Fluid Frontiers: Explorations of Water in the Humanities and Beyond
University of Idaho Graduate English Conference
Seventy-one percent of the planet is covered in water — an element that is fluid, ever-changing, and essential to life on Earth. We live in a time where melting glaciers and rising water levels are reshaping landscapes, and physical and social boundaries are becoming increasingly fluid. This fluidity is written into our bodies at the cellular level. It welcomes us to think critically about ways of knowing both human and nonhuman worlds and creates a much-needed space for less-privileged narratives in academia and society. The graduate students in the University of Idaho Department of English invite you to consider how literature, creative writing, pedagogy, linguistics, and the humanities at large engage with water as both a physical substance and concept. This might range from ecocritical analyses, to fluid interpretations of language and literature, to creative works on the fluidity of relationships, ontologies, and experiences. We welcome projects that will open a discussion on ever-shifting creative, pedagogical, rhetorical, and theoretical boundaries, as well as explorations of how academic disciplines might harness the fluctuation of belief and knowledge to push these boundaries even further in ways that reflect the increasing interdisciplinarity of the watery world that we inhabit and embody.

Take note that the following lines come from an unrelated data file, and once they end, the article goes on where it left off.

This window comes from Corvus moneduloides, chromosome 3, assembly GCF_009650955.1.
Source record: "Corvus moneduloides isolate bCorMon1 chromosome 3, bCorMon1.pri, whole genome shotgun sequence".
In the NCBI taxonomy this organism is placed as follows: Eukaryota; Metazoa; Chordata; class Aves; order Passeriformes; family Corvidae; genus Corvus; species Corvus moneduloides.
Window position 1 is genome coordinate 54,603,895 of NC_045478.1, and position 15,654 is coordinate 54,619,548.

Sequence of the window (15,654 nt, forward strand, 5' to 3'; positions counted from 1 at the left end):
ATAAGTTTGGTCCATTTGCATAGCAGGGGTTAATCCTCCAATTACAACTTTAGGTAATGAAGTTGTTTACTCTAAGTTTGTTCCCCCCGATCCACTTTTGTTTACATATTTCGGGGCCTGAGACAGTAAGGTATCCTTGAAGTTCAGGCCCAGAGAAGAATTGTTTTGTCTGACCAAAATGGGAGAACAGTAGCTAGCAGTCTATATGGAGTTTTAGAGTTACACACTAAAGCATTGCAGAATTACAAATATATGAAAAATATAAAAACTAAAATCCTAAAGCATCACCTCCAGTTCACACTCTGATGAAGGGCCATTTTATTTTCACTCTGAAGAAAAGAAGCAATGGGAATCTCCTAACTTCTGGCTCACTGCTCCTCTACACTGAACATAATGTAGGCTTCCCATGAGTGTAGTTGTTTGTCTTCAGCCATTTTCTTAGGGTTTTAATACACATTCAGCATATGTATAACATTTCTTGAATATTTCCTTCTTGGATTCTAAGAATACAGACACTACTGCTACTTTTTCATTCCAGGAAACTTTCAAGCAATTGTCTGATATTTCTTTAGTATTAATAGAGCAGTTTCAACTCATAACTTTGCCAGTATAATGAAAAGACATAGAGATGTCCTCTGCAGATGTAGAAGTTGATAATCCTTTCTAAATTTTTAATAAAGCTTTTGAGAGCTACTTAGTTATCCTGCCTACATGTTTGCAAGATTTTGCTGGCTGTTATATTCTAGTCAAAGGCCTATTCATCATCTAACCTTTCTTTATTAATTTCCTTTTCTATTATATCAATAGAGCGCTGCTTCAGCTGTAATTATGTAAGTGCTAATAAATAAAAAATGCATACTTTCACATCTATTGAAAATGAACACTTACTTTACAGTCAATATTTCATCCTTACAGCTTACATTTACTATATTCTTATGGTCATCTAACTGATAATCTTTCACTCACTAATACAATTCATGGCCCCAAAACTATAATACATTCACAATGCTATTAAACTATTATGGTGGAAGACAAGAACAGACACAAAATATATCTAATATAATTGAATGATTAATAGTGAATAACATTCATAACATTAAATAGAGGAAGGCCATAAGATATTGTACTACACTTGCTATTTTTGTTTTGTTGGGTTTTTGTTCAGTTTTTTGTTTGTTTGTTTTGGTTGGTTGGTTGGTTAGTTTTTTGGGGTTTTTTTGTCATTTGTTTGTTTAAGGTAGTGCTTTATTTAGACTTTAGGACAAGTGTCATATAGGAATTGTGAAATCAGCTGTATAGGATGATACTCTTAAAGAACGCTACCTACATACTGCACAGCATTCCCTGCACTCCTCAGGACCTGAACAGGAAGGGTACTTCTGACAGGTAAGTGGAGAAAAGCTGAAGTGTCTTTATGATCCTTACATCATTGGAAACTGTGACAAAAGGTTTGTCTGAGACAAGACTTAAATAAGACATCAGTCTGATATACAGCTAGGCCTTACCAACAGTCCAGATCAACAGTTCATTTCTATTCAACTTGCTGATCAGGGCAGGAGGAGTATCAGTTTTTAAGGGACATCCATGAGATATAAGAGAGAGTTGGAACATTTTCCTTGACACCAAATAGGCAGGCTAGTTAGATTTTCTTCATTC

Possible areas of interest include:
- Environmental humanities work
- Pop-culture or film studies
- Digital humanities projects
- Interdisciplinary literary scholarship
- Linguistics scholarship
- Work in animal studies
- Creative and/or speculative nonfiction
- Science communication
Possible questions to consider:
- How can the mechanics of water help us conceptualize and understand the dynamics of our world?
- How are genre and form changing to accomodate a fluid perception of experience?
- How can art, literature, and/or other interdisciplinary work challenge traditional ways of understanding the world?
- In what ways can the humanities address the shifting boundaries between Nature and Culture?
- How does water function as a transcultural space?
"Reclaimed Waters: The Arts of Elemental Justice in the Anthropocene"
Professor Richard Watts (French/Comparative History of Ideas/Environmental Humanities)
University of Washington, Seattle
Abstract: If instead of thinking of water as alternately pure or polluted—with all the associated pairs of tropes such as righteousness and abjection, virginity and defilement, and clarity and turbidity that this binary implies—what if we were to recognize water in the current social-ecological epoch of the Anthropocene as always already polluted or opaque (in that it always bears something other than itself, and we often cannot see what it carries) and to reimagine water’s possibilities from that standpoint? This keynote address explores the question of how we move forward with and through “tainted” waters by considering how cultural creators, actors, and theorists across a range of media, spaces, and languages “reclaim” waters in the name of environmental and social justice.
Conference date: April 27, 2019
Conference location: University of Idaho, Moscow, Idaho
We encourage paper/project proposals submitted by graduate students from all disciplines, as well as dance, theatrical, literary, and cinematic contributions. Please submit abstracts of no more than 300 words, for 15-20 minute presentations to email@example.com by February 16, 2019. Please include a paper/project title, presenter's name, email, academic affiliation, and a 100-150 word biography. Questions and concerns may be directed to Kit at firstname.lastname@example.org.